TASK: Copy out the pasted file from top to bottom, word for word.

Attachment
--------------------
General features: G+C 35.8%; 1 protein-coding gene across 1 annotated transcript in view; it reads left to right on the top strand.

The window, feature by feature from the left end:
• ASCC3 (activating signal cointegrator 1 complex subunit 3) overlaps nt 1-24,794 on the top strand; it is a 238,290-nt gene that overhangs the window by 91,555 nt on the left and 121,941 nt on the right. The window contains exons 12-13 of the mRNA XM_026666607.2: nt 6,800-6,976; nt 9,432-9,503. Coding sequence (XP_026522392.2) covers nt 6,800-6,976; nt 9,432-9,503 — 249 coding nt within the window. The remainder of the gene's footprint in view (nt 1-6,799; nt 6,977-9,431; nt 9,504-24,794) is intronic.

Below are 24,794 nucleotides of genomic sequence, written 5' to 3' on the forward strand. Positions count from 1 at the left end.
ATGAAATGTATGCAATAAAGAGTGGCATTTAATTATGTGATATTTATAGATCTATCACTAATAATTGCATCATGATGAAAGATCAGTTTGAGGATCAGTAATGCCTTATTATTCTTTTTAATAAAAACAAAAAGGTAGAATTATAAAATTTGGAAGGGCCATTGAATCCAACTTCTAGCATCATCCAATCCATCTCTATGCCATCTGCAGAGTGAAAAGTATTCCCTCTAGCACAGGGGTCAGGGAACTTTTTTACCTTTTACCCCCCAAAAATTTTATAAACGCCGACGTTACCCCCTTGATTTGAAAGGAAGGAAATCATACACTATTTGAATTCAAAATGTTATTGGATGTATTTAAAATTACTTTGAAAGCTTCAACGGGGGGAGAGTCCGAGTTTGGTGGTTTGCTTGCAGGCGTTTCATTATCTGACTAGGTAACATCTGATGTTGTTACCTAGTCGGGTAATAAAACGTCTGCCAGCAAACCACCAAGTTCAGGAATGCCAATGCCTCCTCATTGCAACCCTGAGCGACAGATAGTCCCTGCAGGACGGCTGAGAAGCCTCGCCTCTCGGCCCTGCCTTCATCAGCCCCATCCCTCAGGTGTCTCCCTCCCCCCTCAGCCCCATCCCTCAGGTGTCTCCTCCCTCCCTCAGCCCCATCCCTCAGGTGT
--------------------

General features: G+C 35.8%; 1 protein-coding gene across 1 annotated transcript in view; it reads left to right on the top strand.

The window, feature by feature from the left end:
• ASCC3 (activating signal cointegrator 1 complex subunit 3) overlaps nt 1-24,794 on the top strand; it is a 238,290-nt gene that overhangs the window by 91,555 nt on the left and 121,941 nt on the right. The window contains exons 12-13 of the mRNA XM_026666607.2: nt 6,800-6,976; nt 9,432-9,503. Coding sequence (XP_026522392.2) covers nt 6,800-6,976; nt 9,432-9,503 — 249 coding nt within the window. The remainder of the gene's footprint in view (nt 1-6,799; nt 6,977-9,431; nt 9,504-24,794) is intronic.

Below are 24,794 nucleotides of genomic sequence, written 5' to 3' on the forward strand. Positions count from 1 at the left end.
ATGAAATGTATGCAATAAAGAGTGGCATTTAATTATGTGATATTTATAGATCTATCACTAATAATTGCATCATGATGAAAGATCAGTTTGAGGATCAGTAATGCCTTATTATTCTTTTTAATAAAAACAAAAAGGTAGAATTATAAAATTTGGAAGGGCCATTGAATCCAACTTCTAGCATCATCCAATCCATCTCTATGCCATCTGCAGAGTGAAAAGTATTCCCTCTAGCACAGGGGTCAGGGAACTTTTTTACCTTTTACCCCCCAAAAATTTTATAAACGCCGACGTTACCCCCTTGATTTGAAAGGAAGGAAATCATACACTATTTGAATTCAAAATGTTATTGGATGTATTTAAAATTACTTTGAAAGCTTCAACGGGGGGAGAGTCCGAGTTTGGTGGTTTGCTTGCAGGCGTTTCATTATCTGACTAGGTAACATCTGATGTTGTTACCTAGTCGGGTAATAAAACGTCTGCCAGCAAACCACCAAGTTCAGGAATGCCAATGCCTCCTCATTGCAACCCTGAGCGACAGATAGTCCCTGCAGGACGGCTGAGAAGCCTCGCCTCTCGGCCCTGCCTTCATCAGCCCCATCCCTCAGGTGTCTCCCTCCCCCCTCAGCCCCATCCCTCAGGTGTCTCCTCCCTCCCTCAGCCCCATCCCTCAGGTGT